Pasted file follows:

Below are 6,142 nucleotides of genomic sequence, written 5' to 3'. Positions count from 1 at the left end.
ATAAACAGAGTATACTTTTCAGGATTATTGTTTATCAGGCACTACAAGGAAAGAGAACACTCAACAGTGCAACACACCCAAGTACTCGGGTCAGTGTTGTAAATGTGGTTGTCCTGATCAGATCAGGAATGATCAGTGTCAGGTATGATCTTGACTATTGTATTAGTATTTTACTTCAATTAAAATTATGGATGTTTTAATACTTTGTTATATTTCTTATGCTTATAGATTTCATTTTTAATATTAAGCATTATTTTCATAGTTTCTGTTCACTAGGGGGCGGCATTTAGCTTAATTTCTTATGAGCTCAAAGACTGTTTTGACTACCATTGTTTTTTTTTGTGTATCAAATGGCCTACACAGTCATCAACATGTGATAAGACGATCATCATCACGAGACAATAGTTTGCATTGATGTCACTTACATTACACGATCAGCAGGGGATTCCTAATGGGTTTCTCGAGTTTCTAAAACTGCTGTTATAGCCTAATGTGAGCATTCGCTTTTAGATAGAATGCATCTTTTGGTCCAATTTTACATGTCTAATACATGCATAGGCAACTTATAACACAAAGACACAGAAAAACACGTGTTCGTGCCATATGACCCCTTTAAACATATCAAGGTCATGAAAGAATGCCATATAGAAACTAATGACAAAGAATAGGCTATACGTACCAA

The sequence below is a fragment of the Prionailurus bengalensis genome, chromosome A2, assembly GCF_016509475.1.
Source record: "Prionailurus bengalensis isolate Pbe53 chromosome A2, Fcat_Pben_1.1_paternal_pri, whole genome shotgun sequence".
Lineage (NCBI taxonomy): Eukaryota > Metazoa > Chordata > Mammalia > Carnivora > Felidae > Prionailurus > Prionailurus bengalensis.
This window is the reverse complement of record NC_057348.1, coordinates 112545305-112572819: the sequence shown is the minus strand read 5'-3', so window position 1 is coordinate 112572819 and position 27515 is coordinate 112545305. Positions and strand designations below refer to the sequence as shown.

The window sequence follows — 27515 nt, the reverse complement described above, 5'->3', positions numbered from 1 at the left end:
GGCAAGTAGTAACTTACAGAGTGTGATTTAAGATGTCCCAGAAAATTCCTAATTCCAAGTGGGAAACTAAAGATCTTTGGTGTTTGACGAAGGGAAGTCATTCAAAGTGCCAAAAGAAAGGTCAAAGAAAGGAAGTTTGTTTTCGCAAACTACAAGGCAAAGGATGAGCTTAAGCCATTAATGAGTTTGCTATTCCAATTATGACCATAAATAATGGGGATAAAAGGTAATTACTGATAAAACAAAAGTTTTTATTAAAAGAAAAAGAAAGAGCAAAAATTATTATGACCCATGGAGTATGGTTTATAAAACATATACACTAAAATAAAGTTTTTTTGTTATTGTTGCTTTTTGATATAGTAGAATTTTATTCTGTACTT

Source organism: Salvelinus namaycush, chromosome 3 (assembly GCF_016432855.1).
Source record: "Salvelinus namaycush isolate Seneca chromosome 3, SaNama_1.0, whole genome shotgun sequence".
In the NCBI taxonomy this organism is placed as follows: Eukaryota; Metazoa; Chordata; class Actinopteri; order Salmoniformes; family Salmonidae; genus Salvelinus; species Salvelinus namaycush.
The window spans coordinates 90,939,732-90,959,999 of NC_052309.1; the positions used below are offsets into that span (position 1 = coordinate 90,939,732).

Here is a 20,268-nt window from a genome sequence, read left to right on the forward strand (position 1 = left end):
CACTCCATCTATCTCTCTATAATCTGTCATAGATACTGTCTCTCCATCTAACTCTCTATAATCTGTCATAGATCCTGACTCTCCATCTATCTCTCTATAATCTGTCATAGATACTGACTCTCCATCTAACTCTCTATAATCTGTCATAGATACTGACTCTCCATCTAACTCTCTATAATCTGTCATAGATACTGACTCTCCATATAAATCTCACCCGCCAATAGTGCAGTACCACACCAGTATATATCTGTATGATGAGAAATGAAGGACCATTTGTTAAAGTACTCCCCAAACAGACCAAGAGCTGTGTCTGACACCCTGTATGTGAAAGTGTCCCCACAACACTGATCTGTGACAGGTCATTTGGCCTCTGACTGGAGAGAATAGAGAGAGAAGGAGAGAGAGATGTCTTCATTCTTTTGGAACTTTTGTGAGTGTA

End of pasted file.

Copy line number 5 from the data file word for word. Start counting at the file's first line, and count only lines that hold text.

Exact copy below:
Lineage (NCBI taxonomy): Eukaryota > Metazoa > Chordata > Mammalia > Carnivora > Felidae > Prionailurus > Prionailurus bengalensis.